St. Paul Pioneer Press – “Addiction Incorporated” review: Smoke bomb

March 8, 2012 : By Chris Hewitt

You’ll never believe this: Tobacco companies put stuff in cigarettes to make them addictive.

Oh, wait. Maybe you will believe that, since every newspaper and TV news program in the country reported it 20 years ago. “Addiction Incorporated,” however, acts like it’s a scoop. And that’s only the biggest way in which this unnecessary documentary goes wrong.

The wrongness starts with the opening scene of a scientist named Victor DeNoble telling us he’s dyslexic, a story whose significance will not become clear until the end of “Addiction Incorporated,” by which point you won’t care. Just so you know, he was labeled unteachable but ultimately became a teacher himself.

That stuff is followed by detailed science that bogs down the movie for no good reason and then animated sequences that make the movie cutesy-poo for no good reason.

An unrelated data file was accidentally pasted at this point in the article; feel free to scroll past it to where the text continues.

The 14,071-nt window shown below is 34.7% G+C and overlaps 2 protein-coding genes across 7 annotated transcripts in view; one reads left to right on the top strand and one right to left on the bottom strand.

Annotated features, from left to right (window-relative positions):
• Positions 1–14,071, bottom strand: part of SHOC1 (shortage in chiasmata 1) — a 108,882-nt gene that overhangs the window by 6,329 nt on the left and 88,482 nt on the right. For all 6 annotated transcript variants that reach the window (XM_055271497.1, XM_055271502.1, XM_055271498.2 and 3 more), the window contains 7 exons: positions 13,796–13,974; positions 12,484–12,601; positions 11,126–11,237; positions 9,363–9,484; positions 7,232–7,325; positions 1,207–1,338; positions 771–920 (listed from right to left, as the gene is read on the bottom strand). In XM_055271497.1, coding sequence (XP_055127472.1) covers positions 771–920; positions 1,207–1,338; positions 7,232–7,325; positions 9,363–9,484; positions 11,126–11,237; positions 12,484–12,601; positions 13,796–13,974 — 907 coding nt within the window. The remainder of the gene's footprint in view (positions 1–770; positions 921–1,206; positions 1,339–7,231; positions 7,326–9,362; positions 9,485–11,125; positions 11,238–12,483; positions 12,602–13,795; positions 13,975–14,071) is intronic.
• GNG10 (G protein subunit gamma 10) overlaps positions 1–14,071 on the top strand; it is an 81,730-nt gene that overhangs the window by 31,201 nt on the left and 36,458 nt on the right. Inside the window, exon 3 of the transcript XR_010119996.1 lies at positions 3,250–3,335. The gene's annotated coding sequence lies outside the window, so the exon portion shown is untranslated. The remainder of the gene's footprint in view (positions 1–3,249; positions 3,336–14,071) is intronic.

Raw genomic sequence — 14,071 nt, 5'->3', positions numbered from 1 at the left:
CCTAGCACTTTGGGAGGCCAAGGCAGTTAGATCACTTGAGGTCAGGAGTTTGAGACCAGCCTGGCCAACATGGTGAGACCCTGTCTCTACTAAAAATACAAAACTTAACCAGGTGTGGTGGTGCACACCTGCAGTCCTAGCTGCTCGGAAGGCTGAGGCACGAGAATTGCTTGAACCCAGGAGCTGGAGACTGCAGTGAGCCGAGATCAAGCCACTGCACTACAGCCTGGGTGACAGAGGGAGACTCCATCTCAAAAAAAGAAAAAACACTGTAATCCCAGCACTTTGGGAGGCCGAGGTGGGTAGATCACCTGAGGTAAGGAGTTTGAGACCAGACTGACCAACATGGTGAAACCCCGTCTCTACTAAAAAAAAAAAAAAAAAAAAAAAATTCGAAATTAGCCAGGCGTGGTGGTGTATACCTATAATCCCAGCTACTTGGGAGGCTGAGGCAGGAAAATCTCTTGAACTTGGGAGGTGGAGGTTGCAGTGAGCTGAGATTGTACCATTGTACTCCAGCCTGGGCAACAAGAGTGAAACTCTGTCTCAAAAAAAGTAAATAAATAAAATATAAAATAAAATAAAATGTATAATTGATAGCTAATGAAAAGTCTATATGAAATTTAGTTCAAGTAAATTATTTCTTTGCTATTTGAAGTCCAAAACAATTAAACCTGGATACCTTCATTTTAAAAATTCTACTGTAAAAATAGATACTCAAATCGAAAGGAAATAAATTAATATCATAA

Eventually, the film gets back to DeNoble and tries to become the story of a man who developed addictive formulas for tobacco companies until he woke up and smelled the nicotine. But “Addiction” veers away from him for long stretches of time as it charts the wrongs of the tobacco industry.

Admittedly, they are big, big wrongs, but they are so well-documented that anybody who’s remotely interested in this topic already knows everything “Addiction Incorporated” has to say.

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